But a majority of Labor voters - 52 per cent - and a plurality of Greens voters - 49 per cent - feel the same way.
This broad reaction is as Ian McAllister predicted well before the budget.
"It has a name," explains the ANU political scientist. "Sociotropic voting."
Sociotropic choices put the greater good of the country ahead of narrow personal self-interest, or egocentric voting.
Fairfax columnist Peter Hartcher, who wrote the words above, suggests that’s how Thatcher kept winning the Prime Ministership of the UK, she was seen as doing good for the country despite the personal sacrifices that most residents perceived they were facing. Hartcher continues by noting
When it came to last week's budget, McAllister predicted in a conversation with me: "Personal tax cuts will only help the government if the electorate believes that they're good for the country as a whole...
"But it won't if it's just a government saying I'm going to stuff $20 in your pocket."
In the event, Morrison said he'd stuff a maximum of $10 a week in your pocket. And, lacking evidence that this would help economic growth for the country as a whole, he didn't try to make that argument.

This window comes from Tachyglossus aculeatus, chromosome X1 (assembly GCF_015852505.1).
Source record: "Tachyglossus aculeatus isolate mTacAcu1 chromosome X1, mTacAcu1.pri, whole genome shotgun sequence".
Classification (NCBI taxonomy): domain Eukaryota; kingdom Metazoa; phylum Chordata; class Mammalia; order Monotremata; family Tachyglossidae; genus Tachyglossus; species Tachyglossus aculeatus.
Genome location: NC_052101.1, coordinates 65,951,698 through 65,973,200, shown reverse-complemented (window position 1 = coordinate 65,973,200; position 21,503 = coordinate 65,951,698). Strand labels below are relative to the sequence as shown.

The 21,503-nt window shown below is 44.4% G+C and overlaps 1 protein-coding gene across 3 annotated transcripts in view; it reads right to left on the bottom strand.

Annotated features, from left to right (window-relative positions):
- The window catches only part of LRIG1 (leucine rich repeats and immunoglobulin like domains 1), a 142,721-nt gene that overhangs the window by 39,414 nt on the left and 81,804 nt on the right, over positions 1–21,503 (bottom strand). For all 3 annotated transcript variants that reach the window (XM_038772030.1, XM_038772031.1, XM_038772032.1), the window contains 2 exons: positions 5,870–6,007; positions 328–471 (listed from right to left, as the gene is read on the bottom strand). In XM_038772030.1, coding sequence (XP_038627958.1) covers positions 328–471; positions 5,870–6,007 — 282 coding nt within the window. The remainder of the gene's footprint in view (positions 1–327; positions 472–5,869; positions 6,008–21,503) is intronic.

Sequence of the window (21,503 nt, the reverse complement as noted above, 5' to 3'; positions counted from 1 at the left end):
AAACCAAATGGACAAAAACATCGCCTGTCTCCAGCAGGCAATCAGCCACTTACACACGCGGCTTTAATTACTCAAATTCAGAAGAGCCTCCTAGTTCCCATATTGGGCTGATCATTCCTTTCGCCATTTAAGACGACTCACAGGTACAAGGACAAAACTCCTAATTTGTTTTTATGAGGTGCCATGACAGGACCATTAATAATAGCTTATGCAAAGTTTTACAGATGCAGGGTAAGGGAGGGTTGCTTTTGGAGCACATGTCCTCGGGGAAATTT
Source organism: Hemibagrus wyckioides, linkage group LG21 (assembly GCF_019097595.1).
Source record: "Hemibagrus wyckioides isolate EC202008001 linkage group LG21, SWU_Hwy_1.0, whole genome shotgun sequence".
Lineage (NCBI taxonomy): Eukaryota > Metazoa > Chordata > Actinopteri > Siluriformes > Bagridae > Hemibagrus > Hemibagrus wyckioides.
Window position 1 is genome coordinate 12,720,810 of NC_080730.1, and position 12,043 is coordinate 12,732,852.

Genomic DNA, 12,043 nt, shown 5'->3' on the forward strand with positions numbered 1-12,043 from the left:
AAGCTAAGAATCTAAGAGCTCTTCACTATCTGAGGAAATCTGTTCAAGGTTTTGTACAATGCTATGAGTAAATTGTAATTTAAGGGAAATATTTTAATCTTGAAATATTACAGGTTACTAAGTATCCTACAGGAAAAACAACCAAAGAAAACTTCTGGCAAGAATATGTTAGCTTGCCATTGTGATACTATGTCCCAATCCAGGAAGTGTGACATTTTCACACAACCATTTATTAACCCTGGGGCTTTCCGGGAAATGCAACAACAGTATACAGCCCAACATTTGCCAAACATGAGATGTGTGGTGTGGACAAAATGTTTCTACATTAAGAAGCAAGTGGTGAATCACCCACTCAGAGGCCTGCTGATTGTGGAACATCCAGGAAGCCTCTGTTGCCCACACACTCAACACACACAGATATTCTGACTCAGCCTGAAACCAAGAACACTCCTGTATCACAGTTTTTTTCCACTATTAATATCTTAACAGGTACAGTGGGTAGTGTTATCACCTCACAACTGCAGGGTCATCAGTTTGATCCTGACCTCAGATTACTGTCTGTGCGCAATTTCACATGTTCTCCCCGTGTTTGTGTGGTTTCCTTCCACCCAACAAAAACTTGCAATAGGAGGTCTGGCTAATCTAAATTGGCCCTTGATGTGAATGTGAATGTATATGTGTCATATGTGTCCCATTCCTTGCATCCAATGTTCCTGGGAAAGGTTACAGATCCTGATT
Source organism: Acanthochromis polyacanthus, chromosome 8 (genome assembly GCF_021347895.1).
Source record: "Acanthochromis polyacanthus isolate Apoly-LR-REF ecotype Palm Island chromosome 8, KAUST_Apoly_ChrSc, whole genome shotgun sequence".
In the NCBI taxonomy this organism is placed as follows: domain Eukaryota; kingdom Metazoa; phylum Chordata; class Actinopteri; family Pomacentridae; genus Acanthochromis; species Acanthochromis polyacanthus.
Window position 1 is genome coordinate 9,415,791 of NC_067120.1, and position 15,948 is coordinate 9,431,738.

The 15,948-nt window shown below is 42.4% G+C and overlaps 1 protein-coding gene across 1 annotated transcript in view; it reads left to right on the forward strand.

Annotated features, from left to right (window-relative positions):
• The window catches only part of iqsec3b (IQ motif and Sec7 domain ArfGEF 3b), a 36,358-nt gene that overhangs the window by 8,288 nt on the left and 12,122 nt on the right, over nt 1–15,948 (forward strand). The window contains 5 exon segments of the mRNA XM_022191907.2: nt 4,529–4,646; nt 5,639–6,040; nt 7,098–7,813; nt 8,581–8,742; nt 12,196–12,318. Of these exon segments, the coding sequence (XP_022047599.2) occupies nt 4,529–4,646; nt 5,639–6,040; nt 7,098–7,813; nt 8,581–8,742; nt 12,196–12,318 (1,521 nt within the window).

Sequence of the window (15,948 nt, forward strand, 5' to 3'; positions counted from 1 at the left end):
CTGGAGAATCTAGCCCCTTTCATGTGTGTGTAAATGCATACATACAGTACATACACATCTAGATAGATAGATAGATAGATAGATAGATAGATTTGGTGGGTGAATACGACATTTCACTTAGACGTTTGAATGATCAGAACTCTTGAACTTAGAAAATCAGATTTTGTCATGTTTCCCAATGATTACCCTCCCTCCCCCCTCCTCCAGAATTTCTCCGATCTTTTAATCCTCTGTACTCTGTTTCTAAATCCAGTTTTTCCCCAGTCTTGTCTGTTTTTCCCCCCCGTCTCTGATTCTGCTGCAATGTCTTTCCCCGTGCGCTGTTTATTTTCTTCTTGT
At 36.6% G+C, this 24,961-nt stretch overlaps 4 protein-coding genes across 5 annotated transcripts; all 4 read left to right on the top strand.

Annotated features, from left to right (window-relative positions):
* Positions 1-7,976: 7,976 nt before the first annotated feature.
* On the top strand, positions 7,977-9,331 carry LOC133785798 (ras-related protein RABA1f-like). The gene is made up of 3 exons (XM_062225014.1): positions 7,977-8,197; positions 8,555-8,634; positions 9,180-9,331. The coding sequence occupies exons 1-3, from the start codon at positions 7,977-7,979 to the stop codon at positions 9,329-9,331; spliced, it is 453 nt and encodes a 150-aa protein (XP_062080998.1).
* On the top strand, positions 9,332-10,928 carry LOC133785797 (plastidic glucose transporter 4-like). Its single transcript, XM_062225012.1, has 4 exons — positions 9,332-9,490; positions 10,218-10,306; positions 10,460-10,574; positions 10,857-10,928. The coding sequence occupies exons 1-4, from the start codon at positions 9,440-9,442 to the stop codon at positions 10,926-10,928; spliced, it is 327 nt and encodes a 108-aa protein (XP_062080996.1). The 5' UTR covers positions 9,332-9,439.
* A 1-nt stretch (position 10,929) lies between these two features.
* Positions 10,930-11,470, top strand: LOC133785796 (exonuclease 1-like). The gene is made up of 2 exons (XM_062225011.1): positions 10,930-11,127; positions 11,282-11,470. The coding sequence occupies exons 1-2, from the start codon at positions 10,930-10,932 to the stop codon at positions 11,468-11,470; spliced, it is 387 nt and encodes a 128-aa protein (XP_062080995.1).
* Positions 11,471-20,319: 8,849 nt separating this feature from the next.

It was Labor that promised to stuff $20 a week into your pocket.
Why do politicians refuse to believe decades of consistent polling and research?
They usually say that they don't believe the polling. They say that people just tell pollsters what they think sounds noble. And that, privately, we're all just motivated by base greed.
Which is a funny response from a class of people that lives and dies by poll results.
Perhaps it tells us more about the politicians than it does about the people.
Maybe the polling and Thatcher are correct. Politicians should be daring enough to accept the truth. Tax cuts don’t really mean that much per week to the ‘average punter’ they are trying to get to vote for them, while fixing the country (whether it be reducing debt, provision of infrastructure, assisting those that are less well off or a number of other things) is. Shorten’s ‘fairness’ argument is clever, doubling down on tax cuts isn’t — after all, discretionary expenditure such as smoking a few cigarettes or buying a few cups of coffee a week doesn’t seem to be a big deal to most.
What do you think?